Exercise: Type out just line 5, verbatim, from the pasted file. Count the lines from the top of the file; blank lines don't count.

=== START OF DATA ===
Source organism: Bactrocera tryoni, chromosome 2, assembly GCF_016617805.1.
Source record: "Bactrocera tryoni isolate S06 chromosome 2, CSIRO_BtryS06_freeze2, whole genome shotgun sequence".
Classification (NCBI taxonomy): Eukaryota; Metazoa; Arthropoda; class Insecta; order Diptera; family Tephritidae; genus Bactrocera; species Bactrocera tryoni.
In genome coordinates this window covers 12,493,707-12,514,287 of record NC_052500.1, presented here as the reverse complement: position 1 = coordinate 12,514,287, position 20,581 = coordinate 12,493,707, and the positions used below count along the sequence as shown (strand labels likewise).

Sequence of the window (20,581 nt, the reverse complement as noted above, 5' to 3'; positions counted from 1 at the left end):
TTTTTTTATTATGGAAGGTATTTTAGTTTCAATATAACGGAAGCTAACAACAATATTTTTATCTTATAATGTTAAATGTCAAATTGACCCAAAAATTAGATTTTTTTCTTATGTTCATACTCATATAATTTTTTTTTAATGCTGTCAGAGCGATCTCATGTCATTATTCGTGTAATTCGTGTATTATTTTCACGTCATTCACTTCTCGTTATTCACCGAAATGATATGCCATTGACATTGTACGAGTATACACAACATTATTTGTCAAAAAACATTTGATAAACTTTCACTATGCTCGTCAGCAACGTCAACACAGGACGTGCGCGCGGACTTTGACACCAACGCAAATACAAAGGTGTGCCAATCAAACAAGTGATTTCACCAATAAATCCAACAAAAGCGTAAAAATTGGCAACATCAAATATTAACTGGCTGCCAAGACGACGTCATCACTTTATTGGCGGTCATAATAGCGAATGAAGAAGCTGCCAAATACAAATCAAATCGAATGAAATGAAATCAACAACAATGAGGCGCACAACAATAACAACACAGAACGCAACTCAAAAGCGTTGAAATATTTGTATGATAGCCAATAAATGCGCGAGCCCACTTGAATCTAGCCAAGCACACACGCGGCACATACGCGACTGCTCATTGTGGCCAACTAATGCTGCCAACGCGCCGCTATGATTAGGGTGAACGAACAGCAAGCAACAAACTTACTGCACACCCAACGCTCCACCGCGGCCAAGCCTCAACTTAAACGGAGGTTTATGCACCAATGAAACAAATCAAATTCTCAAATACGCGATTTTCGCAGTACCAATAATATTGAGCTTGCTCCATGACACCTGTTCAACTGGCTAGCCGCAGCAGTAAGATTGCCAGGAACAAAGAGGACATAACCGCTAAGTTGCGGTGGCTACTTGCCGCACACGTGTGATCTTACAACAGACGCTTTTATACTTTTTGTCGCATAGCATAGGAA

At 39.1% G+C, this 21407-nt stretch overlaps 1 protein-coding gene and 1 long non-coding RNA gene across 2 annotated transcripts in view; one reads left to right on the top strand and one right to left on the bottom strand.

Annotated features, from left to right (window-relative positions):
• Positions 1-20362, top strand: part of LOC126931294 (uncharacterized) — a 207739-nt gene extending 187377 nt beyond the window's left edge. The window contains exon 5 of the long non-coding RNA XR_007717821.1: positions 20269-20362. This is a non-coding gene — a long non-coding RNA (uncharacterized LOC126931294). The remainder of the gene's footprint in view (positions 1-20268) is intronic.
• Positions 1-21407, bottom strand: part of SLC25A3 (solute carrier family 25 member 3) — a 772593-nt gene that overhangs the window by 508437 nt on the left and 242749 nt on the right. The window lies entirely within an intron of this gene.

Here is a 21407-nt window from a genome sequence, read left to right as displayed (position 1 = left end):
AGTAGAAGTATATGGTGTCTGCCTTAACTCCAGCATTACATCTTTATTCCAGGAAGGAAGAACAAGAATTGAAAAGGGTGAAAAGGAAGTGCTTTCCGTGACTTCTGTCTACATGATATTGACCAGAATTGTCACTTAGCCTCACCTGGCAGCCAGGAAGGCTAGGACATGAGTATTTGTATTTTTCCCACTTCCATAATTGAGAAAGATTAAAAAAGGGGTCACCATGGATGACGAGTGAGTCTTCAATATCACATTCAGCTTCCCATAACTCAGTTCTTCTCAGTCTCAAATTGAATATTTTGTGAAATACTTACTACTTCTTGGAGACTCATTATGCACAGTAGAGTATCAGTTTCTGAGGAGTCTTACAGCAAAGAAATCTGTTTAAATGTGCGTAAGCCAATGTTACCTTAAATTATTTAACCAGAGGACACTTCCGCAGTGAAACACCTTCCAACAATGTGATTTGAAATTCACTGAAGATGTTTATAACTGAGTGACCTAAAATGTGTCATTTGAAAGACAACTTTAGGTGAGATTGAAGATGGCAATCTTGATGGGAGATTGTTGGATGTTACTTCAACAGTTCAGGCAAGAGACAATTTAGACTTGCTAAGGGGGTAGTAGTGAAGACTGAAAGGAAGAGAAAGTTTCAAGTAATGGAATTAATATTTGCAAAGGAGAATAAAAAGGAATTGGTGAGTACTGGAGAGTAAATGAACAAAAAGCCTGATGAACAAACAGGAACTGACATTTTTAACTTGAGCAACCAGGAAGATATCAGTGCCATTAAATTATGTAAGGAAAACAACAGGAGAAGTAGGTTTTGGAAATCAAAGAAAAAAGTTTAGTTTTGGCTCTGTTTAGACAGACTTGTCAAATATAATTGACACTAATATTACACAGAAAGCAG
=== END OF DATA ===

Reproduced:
Sequence of the window (20,581 nt, the reverse complement as noted above, 5' to 3'; positions counted from 1 at the left end):